A few years ago I was at a major exhibition of bronze Sculpture in the Royal Academy. Going around the exhibition and Looking at each of the pieces in turn, I came upon a large bronze copy of Laocoon.
Laocoon was the Trojan priest who tried to warn his compatriots of the potential danger from the Greek horse left outside the city walls.
The bronze in the exhibition was a copy of an antique marble sculpture that was unearthed in Rome in 1506 and presumed to date from sometime after 200BC. It’s a remarkable depiction of three writhing figures: Laocoon and his two sons Antiphantes and Thymbraeus as they are attacked by serpents. Excavated at the height of the Renaissance, it quickly became a major influence on the artists of the period.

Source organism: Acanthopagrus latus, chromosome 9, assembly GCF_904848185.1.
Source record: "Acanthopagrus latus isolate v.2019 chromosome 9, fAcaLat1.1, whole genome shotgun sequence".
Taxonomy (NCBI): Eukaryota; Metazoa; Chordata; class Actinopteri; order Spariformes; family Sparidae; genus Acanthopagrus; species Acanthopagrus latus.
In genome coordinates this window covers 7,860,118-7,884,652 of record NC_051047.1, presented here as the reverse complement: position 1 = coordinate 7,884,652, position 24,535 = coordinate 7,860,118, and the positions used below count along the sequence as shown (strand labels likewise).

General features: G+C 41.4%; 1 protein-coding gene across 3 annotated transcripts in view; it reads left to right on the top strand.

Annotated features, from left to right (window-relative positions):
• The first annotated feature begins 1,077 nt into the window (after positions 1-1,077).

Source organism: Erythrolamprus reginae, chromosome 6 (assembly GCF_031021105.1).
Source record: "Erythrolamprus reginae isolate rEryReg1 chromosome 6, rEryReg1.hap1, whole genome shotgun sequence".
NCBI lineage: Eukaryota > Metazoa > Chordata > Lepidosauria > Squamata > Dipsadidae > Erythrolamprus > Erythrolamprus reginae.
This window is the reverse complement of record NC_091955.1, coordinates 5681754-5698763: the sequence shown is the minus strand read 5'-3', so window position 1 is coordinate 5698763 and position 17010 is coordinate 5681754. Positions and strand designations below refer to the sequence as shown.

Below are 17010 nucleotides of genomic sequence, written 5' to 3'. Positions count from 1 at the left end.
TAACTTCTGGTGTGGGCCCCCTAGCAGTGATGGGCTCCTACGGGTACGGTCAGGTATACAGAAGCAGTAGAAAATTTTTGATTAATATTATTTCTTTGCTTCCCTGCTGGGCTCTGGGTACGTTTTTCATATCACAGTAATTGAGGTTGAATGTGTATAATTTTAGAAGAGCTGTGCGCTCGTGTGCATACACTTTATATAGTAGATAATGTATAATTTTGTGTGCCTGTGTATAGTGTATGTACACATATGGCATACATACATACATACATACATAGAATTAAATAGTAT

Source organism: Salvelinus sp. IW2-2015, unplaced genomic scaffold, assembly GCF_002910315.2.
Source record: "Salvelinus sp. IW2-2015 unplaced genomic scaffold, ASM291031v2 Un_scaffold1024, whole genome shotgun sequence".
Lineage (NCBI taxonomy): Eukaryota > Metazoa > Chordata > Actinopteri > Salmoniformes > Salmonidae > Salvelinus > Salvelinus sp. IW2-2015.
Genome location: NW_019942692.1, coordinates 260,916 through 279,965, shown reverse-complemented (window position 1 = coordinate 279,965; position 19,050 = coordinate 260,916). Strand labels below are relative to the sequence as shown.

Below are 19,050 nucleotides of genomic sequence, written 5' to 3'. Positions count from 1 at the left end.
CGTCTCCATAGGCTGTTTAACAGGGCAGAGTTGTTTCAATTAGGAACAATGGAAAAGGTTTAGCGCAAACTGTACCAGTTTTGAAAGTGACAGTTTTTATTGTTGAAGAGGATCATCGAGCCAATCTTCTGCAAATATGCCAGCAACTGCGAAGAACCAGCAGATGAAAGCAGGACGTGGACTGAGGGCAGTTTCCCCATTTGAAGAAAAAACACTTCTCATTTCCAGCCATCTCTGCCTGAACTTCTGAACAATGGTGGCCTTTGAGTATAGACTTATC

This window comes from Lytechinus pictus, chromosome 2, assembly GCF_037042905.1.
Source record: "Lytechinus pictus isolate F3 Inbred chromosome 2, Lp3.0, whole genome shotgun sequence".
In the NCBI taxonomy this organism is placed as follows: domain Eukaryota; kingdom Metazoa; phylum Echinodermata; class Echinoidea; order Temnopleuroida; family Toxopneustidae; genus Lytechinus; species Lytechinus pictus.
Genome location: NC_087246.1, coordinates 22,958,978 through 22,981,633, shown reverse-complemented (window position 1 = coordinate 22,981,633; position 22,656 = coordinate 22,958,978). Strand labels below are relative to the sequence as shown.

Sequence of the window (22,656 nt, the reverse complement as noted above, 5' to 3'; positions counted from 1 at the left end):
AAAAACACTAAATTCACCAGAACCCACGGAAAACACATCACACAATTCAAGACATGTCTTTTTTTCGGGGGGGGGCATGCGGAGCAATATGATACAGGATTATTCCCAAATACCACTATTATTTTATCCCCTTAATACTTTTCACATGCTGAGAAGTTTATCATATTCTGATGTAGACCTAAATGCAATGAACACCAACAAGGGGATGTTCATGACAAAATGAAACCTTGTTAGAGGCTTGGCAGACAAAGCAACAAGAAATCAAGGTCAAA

No sooner had I spotted the twisted torso when I also saw, directly between myself and the statue, a chap sitting down, furiously sketching as though his life depended on it. Clearly the sculpture had lost none of its visual appeal and I can remember thinking that this artist, even though I could only see him from the back, looked quite similar in appearance to ‘that’ Andrew Marr.
Then, about a year or so later, browsing in my local bookshop in Sevenoaks, I came across, ‘A short book about drawing’ by Andrew Marr. I took it from the shelf and, with poetic symmetry, the page fell open at a vibrant sketch of the Trojan and his two sons.